Labels Limit – Toss Them Out in 2010
In contemplating the words I’d like to see drop from use in this industry in 2010, I began to ponder the larger concept of labels and how they limit us. As humans we have this need to conquer our universe, and one way we do that is by labeling anything in it. Sure, this helps us keep track of our world, but in the end it only encourages stagnation. We are the makers of our own glass ceiling.
Think for a moment about the words we have used for the last three years as we early adopters and teachers forged ahead in this “social media” iteration of the internet and relationships – the words that those who follow then take into mainstream conversation: compartmentalizing, limiting and isolating what should be free flowing and connective.
For example, words like authentic and transparent were quick and easy ways to convey a tricky idea to businesses in the beginning, but how do they hobble you now. Have people and businesses online become so concerned with the concept of personal brand that they’ve lost sight of how important it is to be real, both as businesses and people?
Don’t lose yourself or your clients in buzzwords and mumbo jumbo. Here are some concepts I think should change for 2010, starting now:
1) Using words like authentic and transparent
These words obfuscate the desired effect. They are distancing language that puts the real business or the real person behind a smokescreen of “trying” (As in “I’m just trying to be authentic here”). “Trying” can last indefinitely, and doesn’t require the person or company to ever accomplish much or share anything. Much better to first be ok with who you or your company is, then simply: Be Yourself – Be The Best You. The real you will fail, fumble, and occasionally show the world your imperfections, but in the end, you will create a stronger foundation to grow from.
2) Personal Brand
Why on earth did we ever start using this phrase? It’s marketing speak that means so little. Go forth and attempt to own your name. Go forth and be consistent and identifiable in your photos and logos and profiles. If you aren’t an early enough adopter to get your name, handle it with grace, pick a close one, and make it yours. If you are following #1 above, people will have no trouble knowing who you are. If you have done it well, you can even change your name or handle mid stream, or get a new logo, etc, and the people you interact with online will get it without a hitch.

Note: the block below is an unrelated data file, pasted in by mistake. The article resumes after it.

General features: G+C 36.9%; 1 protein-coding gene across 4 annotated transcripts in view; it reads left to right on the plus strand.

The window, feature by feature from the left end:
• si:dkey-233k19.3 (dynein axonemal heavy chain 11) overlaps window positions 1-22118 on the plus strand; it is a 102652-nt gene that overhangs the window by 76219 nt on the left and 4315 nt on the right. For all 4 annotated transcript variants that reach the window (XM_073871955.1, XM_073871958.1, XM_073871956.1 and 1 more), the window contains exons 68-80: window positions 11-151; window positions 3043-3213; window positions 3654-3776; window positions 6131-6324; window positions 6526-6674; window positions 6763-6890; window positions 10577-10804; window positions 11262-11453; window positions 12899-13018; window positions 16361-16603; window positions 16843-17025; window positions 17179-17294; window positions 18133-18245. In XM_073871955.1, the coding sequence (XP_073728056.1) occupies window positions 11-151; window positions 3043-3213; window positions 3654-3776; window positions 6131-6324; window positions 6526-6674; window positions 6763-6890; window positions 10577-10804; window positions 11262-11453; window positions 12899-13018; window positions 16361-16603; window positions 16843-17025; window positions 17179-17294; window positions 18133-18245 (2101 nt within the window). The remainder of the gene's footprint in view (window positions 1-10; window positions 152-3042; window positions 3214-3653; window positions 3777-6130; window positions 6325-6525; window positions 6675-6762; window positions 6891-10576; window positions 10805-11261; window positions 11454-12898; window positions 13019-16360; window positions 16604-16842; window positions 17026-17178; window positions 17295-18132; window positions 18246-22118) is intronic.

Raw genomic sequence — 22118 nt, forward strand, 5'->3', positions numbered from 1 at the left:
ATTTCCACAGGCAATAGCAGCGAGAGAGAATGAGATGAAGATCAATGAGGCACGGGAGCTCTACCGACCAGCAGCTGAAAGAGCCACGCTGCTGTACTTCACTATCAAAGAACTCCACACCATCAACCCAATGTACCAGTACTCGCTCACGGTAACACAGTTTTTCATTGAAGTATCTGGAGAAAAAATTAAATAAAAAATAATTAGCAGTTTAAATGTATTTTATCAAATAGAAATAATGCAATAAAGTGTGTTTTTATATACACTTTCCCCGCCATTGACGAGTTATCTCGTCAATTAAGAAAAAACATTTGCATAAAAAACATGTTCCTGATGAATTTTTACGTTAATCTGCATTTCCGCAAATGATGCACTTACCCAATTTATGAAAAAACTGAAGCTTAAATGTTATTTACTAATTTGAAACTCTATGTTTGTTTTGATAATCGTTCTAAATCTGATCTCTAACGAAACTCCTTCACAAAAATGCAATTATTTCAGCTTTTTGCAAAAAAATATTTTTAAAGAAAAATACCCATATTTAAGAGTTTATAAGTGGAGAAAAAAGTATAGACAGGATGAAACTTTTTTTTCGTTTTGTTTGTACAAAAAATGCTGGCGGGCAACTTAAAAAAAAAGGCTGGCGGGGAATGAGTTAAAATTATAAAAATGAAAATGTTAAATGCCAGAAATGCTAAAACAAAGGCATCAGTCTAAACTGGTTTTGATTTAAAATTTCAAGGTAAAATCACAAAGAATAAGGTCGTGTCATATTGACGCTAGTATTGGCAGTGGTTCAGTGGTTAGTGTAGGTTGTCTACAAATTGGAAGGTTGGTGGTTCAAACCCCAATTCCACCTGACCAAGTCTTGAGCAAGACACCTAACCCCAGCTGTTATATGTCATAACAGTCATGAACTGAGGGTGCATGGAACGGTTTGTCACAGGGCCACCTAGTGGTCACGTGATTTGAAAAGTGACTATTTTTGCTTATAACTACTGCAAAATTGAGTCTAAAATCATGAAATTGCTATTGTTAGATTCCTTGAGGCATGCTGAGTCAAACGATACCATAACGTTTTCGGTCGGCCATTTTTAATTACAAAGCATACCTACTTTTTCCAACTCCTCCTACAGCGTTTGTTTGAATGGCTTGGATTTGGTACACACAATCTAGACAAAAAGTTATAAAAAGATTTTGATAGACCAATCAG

3) Social Media
I’ve been on a bit of a crusade against calling it social media for a while now. I seem to recall writing a post about it last year. All social media amounts to is another new layer of the internet, coupled with new technology that is more fluid than ever before. This new layer allows us to broaden our horizons in business and life. It makes it easier to connect. We also bandy about engagement marketing, but not all of these connections have to fully engage to be effective (although the more you have real engagement, the better your efforts will turn out). This culmination of connection, possibilities and technological advances is so much more than just social – why do we limit it to that?
This one tries to inflate something (or someone) into more than it is. For example, you “curate” a museum full of gorgeous art and national treasures or history. You “keep” or “make” a Twitter list in order to better see the people you need to see online, or sort a busy stream into categories to make it a bit easier to read if you happen to be forced to use the web interface. By using words like curate (and expert – don’t get me started) you deceive by implication, and end up limiting yourself here as well, as it is a kind of language use that can put people off from you or your company.
On the one hand, people like me think about the big picture and what is coming next and how we can shape it all the time. It is our job, after all. For the person in the trenches for a company however, your job is to (most likely) get sales, gain audience, increase your company’s reach, etc – not to theorize about tools and techniques and the future and my advice is to focus on your foundation first, then what’s next will follow. Without a foundation, solid knowledge of your own “now”, you will flounder and flail when trying to follow someone who’s been studying and doing this longer into “next”. This is part of being the best you – mastery of your present before tripping over it to get to your future. Building blocks. You’ll be surprised how naturally “next” comes if you give “now” a little attention first.
I’m sure there are more, but those are the words most on my mind as we embark on 2010 and the new crop of fakers and dittoheads saddles up, and the old crop finds new ways to pull the wool over client eyes. It’s pretty hard to find a great person or company to help clients navigate this vast, connected space online, but I can tell you buzzwords and inflated language aren’t the signifiers that someone knows their stuff – happy clients and success stories are. Keep it real.
(H/T @michellemmm for opening the curate discussion)